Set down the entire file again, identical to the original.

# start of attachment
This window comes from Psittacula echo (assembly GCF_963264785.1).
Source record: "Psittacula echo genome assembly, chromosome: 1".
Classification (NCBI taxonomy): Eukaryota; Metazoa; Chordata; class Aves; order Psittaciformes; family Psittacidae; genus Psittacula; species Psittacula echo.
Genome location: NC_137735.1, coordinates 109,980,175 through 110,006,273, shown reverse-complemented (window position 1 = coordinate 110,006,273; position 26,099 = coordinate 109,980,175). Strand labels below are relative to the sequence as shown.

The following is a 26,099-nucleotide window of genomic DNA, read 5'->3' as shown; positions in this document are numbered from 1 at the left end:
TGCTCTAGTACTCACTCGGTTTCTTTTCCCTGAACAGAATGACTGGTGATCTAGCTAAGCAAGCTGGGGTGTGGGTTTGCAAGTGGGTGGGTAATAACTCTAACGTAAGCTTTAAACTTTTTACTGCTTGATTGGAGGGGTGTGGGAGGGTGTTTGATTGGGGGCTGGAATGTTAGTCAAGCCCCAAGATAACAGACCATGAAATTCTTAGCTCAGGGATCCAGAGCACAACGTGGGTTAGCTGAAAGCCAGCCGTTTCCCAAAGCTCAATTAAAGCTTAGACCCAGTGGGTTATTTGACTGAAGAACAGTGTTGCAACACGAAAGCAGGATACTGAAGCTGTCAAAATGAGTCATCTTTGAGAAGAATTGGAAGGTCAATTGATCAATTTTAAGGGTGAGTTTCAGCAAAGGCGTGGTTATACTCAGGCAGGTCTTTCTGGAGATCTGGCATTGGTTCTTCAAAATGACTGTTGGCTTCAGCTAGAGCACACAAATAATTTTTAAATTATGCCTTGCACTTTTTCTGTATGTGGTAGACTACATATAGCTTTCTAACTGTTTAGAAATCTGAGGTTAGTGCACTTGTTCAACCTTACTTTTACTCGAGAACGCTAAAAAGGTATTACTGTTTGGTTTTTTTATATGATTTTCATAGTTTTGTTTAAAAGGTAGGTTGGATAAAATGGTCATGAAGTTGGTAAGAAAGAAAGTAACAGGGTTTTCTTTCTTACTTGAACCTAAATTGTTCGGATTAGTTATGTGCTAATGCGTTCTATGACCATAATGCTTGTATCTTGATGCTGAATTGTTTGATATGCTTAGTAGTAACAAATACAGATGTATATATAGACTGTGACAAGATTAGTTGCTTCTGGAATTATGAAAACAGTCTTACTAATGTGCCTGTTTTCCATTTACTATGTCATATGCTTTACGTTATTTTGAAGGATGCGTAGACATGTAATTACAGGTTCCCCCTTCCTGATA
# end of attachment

This window comes from Psittacula echo (assembly GCF_963264785.1).
Source record: "Psittacula echo genome assembly, chromosome: 1".
Classification (NCBI taxonomy): Eukaryota; Metazoa; Chordata; class Aves; order Psittaciformes; family Psittacidae; genus Psittacula; species Psittacula echo.
Genome location: NC_137735.1, coordinates 109,980,175 through 110,006,273, shown reverse-complemented (window position 1 = coordinate 110,006,273; position 26,099 = coordinate 109,980,175). Strand labels below are relative to the sequence as shown.

The following is a 26,099-nucleotide window of genomic DNA, read 5'->3' as shown; positions in this document are numbered from 1 at the left end:
TGCTCTAGTACTCACTCGGTTTCTTTTCCCTGAACAGAATGACTGGTGATCTAGCTAAGCAAGCTGGGGTGTGGGTTTGCAAGTGGGTGGGTAATAACTCTAACGTAAGCTTTAAACTTTTTACTGCTTGATTGGAGGGGTGTGGGAGGGTGTTTGATTGGGGGCTGGAATGTTAGTCAAGCCCCAAGATAACAGACCATGAAATTCTTAGCTCAGGGATCCAGAGCACAACGTGGGTTAGCTGAAAGCCAGCCGTTTCCCAAAGCTCAATTAAAGCTTAGACCCAGTGGGTTATTTGACTGAAGAACAGTGTTGCAACACGAAAGCAGGATACTGAAGCTGTCAAAATGAGTCATCTTTGAGAAGAATTGGAAGGTCAATTGATCAATTTTAAGGGTGAGTTTCAGCAAAGGCGTGGTTATACTCAGGCAGGTCTTTCTGGAGATCTGGCATTGGTTCTTCAAAATGACTGTTGGCTTCAGCTAGAGCACACAAATAATTTTTAAATTATGCCTTGCACTTTTTCTGTATGTGGTAGACTACATATAGCTTTCTAACTGTTTAGAAATCTGAGGTTAGTGCACTTGTTCAACCTTACTTTTACTCGAGAACGCTAAAAAGGTATTACTGTTTGGTTTTTTTATATGATTTTCATAGTTTTGTTTAAAAGGTAGGTTGGATAAAATGGTCATGAAGTTGGTAAGAAAGAAAGTAACAGGGTTTTCTTTCTTACTTGAACCTAAATTGTTCGGATTAGTTATGTGCTAATGCGTTCTATGACCATAATGCTTGTATCTTGATGCTGAATTGTTTGATATGCTTAGTAGTAACAAATACAGATGTATATATAGACTGTGACAAGATTAGTTGCTTCTGGAATTATGAAAACAGTCTTACTAATGTGCCTGTTTTCCATTTACTATGTCATATGCTTTACGTTATTTTGAAGGATGCGTAGACATGTAATTACAGGTTCCCCCTTCCTGATA